• Chapter III, Theory of Utility, p. 78
  • The difficulties of economics are mainly the difficulties of conceiving clearly and fully the conditions of utility.
    • Chapter III, Theory of Utility, p. 82
  • "that in the same open market, at any one moment, there cannot be two prices for the same kind of article,"
    • Chapter IV, Theory of Exchange, p. 97
  • Economists can never be free of from difficulties unless they will distinguish between a theory and the application of a theory.
    • Chapter IV, Theory of Exchange, p. 108
  • We shall never have a science of economics unless we learn to discern the operation of law even among the most perplexing complications and apparent interruptions.
    • Chapter IV, Theory of Exchange, p. 110
  • Over-production is not possible in all branches of industry at once, but it is possible in some as compared to others.
    • Chapter V, Theory of Labour, p. 172
  • A spade may be made of any size, and if the same number of strokes be made in the hour, the requisite exertion will vary nearly as the cube of the length of the blade.
    • Chapter V, Theory of Labour, p.173
  • Ina regular and constant employment the greatest result will always be gained by such a rate as allows a workman each day,or each week at the most, to recover all fatigue and recommence with an undiminished store of energy.
    • Chapter V, Theory of Labour, p. 176
  • An isolated man like Alexander Selkirk might feel the benefit of a stock of provisions, tools and other means of facilitating industry, although cut off from traffic, with other men.
    • Chapter VII, Theory of Capital, p. 185
  • Capital simply allows us to expend labour in advance.
    • Chapter VII, Theory of Capital, p. 187
  • What capital I give for the spade merely replaces what the manufacturer had already invested in the expectation that the spade would be needed.
    • Chapter VII, Theory of Capital, p. 188
  • One pound invested for five years gives the same result as five pounds invested for one year, the product being five pound years.
    • Chapter VII, Theory of Capital, p. 190
  • The whole result of continued labour is not often consumed and enjoyed in a moment; the result generally lasts for a certain length of time. We must then conceive the capital as being progressively uninvested.
    • Chapter VII, Theory of Capital, p. 191
  • Some of the gold possessed by the Romans is doubtless mixed with what we now possess; and some small part of it will be handed down as long as the human race exists.
    • Chapter VII, Theory of Capital, p. 198
  • I consider that interest is determined by the increment of produce which it enables a labourer to obtain, and is altogether independent of the total return which he receives for this labour.
    • Chapter VII, Theory of Capital, p. 206
  • I feel quite unable to adopt the opinion that the moment goods pass into the possession of the consumer they cease altogether to have the attributes of capital.
    • Chapter VII, Theory of Capital, p. 209
  • "we often observe that there is abundance of capital to be had at low rates of interest, while there are also large numbers of artisans starving for want of employment."
    • Chapter VIII, Concluding Remarks, p. 215
  • To me it is far more pleasant to agree than to differ; but it is impossible that one who has any regard for truth can long avoid protesting against doctrines which seem to him to be erroneous. There is ever a tendency of the most hurtful kind to allow opinions to crystallise into creeds. Especially does this tendency manifest itself when some eminent author, enjoying power of clear and comprehensive exposition, becomes recognised as an authority. His works may perhaps be the best which are extant upon the subject in question; they may combine more truth with less error than we can elsewhere meet. But "to err is human," and the best works should ever be open to criticism. If, instead of welcoming inquiry and criticism, the admirers of a great author accept his writings as authoritative, both in their excellences and in their defects, the most serious injury is done to truth. In matters of philosophy and science authority has ever been the great opponent of truth. A despotic calm is usually the triumph of error. In the republic of the sciences sedition and even anarchy are beneficial in the long run to the greatest happiness of the greatest number.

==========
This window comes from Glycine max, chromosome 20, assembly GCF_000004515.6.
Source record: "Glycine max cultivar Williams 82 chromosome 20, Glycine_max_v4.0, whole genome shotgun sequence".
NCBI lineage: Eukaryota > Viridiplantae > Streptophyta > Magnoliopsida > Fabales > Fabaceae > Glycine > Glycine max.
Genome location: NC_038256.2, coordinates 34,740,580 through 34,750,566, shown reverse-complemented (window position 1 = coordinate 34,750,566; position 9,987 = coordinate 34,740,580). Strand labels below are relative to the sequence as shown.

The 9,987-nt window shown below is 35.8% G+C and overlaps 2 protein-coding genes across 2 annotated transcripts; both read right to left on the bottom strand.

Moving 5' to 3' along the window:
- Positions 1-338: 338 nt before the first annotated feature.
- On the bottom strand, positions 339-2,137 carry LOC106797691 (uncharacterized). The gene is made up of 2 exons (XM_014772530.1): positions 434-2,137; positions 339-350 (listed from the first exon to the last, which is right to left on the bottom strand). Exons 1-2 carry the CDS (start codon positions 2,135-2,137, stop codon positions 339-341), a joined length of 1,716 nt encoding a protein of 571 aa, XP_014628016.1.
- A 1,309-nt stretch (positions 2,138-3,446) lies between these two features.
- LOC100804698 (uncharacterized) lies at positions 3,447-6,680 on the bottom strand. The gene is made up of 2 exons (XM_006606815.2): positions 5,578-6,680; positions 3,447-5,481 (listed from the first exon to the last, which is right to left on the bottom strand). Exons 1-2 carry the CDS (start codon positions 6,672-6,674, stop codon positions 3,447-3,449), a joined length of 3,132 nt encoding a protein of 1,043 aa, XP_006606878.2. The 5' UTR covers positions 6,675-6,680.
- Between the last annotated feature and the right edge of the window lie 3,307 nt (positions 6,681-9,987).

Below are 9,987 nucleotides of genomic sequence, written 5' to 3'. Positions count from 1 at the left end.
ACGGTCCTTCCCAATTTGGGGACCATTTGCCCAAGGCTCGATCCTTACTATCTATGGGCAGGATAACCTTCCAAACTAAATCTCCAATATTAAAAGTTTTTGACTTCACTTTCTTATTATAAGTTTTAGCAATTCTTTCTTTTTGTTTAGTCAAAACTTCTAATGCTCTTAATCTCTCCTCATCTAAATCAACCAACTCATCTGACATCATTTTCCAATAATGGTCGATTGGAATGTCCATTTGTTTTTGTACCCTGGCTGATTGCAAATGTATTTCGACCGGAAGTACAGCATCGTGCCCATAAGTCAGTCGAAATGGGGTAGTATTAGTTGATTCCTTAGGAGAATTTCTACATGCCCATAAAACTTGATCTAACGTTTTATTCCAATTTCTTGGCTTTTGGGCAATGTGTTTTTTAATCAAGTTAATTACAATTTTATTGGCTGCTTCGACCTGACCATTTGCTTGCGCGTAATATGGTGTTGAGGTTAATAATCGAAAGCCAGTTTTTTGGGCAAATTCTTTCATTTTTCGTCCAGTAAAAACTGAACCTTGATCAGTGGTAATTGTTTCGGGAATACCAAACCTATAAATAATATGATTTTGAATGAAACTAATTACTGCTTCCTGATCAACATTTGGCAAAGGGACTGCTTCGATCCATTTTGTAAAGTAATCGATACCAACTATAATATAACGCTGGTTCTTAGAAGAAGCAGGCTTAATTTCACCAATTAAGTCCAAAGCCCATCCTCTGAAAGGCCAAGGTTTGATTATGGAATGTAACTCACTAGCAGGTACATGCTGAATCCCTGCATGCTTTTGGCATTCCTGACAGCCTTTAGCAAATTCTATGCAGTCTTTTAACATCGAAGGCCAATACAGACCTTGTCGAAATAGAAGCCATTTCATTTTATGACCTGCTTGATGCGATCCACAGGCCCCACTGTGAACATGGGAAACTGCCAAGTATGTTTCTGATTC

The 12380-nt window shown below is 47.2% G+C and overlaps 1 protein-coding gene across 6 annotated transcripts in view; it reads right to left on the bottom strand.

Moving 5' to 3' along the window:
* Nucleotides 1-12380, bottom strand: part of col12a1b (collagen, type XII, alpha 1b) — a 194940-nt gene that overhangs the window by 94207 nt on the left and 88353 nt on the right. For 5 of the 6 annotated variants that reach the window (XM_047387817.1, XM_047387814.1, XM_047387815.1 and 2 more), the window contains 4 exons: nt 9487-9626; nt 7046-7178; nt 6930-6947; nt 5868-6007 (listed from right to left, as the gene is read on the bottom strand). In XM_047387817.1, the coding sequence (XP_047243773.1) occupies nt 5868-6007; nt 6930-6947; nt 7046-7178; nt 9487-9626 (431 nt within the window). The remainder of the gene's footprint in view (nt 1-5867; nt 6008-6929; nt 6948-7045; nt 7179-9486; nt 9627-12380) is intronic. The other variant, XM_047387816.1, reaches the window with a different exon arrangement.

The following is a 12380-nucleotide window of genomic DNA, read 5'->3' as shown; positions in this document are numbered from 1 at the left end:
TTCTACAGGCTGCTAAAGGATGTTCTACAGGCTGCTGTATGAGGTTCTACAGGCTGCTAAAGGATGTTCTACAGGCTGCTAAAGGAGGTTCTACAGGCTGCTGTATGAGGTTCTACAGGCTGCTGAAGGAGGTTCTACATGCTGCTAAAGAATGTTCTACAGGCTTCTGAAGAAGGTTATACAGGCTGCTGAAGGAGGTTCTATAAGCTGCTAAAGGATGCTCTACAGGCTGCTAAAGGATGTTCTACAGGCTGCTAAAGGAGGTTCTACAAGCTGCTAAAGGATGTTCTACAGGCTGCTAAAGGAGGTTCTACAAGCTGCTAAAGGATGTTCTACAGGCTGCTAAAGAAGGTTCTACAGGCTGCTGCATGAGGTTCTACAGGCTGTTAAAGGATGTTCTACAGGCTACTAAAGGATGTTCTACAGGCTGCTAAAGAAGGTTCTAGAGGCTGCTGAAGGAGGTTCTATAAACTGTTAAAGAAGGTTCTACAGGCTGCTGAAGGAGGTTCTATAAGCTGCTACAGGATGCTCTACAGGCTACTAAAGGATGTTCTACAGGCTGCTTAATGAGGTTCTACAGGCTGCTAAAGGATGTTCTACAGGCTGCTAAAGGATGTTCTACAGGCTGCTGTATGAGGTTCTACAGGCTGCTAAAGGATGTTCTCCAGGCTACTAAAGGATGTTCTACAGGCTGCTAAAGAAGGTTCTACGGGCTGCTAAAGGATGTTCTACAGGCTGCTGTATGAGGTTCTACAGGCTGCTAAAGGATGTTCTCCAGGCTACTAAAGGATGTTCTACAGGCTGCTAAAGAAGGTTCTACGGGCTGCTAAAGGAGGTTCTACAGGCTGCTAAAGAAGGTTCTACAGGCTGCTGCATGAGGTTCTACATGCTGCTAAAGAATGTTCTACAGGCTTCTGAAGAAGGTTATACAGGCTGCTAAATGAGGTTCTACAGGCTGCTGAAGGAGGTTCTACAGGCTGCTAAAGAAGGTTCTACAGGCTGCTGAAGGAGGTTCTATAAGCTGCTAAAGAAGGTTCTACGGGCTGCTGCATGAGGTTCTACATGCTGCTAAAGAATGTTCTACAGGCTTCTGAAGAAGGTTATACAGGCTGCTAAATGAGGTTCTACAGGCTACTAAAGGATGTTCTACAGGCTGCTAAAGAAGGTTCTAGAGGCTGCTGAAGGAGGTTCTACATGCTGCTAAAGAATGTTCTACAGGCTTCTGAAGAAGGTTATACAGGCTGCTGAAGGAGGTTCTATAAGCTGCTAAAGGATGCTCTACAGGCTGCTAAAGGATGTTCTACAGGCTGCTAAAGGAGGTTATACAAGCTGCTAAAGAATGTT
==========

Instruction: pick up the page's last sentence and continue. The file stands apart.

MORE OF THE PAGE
• Chapter VIII : Concluding Remarks, The Noxious Influence of Authority, p. 220
  • Truth indeed is sacred; but, as Pilate said, "What is truth?" Show us the undoubted infallible criterion of absolute truth, and we will hold it as a sacred inviolable thing. But in the absence of that infallible criterion, we have all an equal right to grope about in our search of it, and no body and no school nor clique must be allowed to set up a standard of orthodoxy which shall bar the freedom of scientific inquiry.
    • Chapter VIII : Concluding Remarks, The Noxious Influence of Authority, p. 220
  • I protest against deference to any man, whether John Stuart Mill, or Adam Smith, or Aristotle, being allowed to check inquiry. Our science has become far too much a stagnant one, in which opinions rather than experience and reason are appealed to.
    • Chapter VIII : Concluding Remarks, The Noxious Influence of Authority, p. 221

External links[edit]

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Some of Jevons's works are available on the Library of Economics and Liberty website

A few more on the Archive for the History of Economic Thought website